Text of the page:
Friday, April 19, 2024

Hobbesian Revivalism

Thomas Hobbes is creeping back, mulishly, into the contemporary mainstream discourse.

This has to be in part to do with the seeming success of the Chinese super state which embodies many of his central ideas, and perhaps also because of our own local Leviathan, Nayim Bukele, with his own oh-so-slightly mafioso state-level protection racket.

The funny thing about the state of nature is that the people who perhaps exist closest to the edge of it are those who have long lived within the most apparently ordered societies, as this clip from contemporary Cuba appears to illustrate.

In my formative experiences in this region (not so contiguous), nations like Costa Rica, Belize and Cuba appeared to have found ways of lifting themselves out of the morass.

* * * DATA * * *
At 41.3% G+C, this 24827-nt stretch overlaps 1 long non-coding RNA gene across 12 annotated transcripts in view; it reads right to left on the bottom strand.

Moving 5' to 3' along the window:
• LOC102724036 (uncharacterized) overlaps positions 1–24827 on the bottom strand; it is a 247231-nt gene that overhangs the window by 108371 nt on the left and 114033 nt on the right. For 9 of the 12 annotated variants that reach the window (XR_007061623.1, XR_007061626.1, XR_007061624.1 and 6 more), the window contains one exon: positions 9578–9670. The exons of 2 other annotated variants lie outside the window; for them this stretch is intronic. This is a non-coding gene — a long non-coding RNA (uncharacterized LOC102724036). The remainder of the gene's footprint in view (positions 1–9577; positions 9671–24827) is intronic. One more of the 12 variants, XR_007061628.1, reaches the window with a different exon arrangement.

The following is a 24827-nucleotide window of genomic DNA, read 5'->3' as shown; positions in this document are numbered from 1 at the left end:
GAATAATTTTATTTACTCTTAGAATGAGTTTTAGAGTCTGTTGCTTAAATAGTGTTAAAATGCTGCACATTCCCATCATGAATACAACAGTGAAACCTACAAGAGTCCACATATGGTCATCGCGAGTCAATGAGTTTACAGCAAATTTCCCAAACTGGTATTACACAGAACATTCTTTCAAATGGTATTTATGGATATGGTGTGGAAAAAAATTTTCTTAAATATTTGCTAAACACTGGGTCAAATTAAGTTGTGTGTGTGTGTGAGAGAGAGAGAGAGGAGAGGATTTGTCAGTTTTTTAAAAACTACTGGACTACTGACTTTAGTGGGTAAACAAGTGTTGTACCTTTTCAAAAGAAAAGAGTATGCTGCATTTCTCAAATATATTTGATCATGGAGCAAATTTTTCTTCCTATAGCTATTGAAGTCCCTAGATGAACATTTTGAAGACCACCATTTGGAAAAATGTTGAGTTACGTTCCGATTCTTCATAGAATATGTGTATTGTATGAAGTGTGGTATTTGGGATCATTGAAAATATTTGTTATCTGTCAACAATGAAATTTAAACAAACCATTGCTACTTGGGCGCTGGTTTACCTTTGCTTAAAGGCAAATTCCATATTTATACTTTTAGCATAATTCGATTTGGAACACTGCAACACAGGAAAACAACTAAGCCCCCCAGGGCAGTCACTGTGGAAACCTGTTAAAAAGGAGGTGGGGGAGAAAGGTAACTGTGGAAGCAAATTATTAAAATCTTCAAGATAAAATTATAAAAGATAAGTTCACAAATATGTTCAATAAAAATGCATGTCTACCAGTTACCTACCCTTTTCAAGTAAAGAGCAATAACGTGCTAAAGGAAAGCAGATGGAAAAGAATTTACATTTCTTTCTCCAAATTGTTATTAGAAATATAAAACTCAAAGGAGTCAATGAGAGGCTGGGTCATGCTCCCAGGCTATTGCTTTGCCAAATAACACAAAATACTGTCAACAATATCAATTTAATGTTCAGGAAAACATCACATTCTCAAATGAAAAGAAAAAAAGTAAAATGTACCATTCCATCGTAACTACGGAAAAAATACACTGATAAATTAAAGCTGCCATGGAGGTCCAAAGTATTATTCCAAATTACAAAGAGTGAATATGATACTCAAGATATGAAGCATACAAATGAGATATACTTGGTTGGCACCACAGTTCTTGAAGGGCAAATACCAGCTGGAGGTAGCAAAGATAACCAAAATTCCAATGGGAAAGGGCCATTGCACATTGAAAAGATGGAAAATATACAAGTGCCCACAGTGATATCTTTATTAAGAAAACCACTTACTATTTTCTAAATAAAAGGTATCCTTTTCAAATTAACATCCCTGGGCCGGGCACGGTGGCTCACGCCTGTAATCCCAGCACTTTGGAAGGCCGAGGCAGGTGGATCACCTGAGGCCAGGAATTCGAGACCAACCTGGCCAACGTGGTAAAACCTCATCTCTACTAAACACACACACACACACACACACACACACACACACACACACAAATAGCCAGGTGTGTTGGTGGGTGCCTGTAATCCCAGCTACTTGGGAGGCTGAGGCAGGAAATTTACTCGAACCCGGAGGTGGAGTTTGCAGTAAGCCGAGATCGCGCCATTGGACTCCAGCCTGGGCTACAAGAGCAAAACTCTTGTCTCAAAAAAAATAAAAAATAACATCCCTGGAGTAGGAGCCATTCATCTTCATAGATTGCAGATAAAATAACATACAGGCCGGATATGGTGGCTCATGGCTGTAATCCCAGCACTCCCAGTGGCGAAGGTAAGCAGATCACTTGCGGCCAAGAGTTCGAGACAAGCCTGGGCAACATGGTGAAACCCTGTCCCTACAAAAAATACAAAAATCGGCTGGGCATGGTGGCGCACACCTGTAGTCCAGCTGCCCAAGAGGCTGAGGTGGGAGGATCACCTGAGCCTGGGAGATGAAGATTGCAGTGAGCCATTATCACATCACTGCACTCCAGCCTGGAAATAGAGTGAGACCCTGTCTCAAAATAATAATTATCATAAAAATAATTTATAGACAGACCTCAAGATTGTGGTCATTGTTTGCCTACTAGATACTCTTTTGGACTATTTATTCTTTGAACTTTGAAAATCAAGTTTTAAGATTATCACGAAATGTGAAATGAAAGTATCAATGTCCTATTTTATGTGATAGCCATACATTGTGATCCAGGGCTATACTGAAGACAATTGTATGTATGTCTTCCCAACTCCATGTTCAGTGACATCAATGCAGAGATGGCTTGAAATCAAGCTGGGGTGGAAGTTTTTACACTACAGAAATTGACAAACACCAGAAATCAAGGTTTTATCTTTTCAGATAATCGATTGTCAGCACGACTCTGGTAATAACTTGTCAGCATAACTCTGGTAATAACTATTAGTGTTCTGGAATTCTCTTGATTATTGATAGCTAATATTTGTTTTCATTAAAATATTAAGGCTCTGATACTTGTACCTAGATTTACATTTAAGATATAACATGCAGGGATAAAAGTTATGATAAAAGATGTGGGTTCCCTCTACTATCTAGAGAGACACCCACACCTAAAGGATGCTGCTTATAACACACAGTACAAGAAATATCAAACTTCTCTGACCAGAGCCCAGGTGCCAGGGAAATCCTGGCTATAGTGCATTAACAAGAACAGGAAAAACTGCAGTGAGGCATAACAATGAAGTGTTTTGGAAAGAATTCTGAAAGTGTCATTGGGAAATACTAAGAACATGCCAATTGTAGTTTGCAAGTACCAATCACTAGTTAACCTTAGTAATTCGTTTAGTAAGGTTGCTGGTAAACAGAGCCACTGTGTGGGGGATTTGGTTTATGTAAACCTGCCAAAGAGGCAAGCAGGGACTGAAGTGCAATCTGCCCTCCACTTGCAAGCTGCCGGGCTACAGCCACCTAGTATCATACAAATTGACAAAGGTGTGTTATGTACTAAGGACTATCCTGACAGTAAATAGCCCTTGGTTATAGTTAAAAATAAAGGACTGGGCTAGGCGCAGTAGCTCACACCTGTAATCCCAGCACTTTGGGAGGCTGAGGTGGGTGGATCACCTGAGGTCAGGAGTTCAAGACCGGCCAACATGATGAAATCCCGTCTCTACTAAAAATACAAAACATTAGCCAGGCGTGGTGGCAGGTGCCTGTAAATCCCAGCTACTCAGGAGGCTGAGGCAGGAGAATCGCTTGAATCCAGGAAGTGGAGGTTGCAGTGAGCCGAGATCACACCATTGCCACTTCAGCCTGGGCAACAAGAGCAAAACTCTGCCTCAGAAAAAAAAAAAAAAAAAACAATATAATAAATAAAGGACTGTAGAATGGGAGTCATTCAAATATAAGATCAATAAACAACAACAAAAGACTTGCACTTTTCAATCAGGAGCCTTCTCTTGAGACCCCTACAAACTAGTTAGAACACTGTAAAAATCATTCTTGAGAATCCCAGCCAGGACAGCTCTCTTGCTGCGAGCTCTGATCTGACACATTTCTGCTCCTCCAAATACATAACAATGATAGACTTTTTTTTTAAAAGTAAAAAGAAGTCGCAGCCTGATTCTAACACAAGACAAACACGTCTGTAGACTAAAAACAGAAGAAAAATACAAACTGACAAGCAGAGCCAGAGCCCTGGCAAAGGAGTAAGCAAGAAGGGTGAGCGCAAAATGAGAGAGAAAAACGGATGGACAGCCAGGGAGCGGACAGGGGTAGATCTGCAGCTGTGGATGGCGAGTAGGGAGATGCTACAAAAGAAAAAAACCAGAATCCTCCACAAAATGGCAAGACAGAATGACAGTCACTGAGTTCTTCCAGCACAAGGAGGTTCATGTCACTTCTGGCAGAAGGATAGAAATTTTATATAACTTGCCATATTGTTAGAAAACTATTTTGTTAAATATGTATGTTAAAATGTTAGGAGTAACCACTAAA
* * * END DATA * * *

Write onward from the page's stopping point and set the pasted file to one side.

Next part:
The first two now number amongst the most violent in the hemisphere. As for Cuba I remember a rather painful experience at the end of my maiden visit. The moment I was back in Guatemala I felt profound existential pangs from what I had left behind: apparent social solidarity and an absence of some of the most toxic collective pathologies which prevail here, like envy and the self-defeating kinds of faux individualism.

Belize in the 80s was a former British crown colony with high levels of literacy and apparent social cohesion, “comfortably badly off”, I used to say without intent to cruelly patronise, but even then there were early signs of how the state of nature might eventually re-assert itself.

I vividly recall spotting a fairly primitive Mayan dwelling in the north where a family were gathered within viewing content delivered via the dish on their thatched roof. The superhighway and smartphones would perhaps finish the job.

Just being literate and relatively sophisticated in a place with material limitations easily revealed by insistent global media would never be enough. And so it has also been with Cuba, in spite of the desperate efforts of the state there to choke off access to all other imagined communities and resentments.

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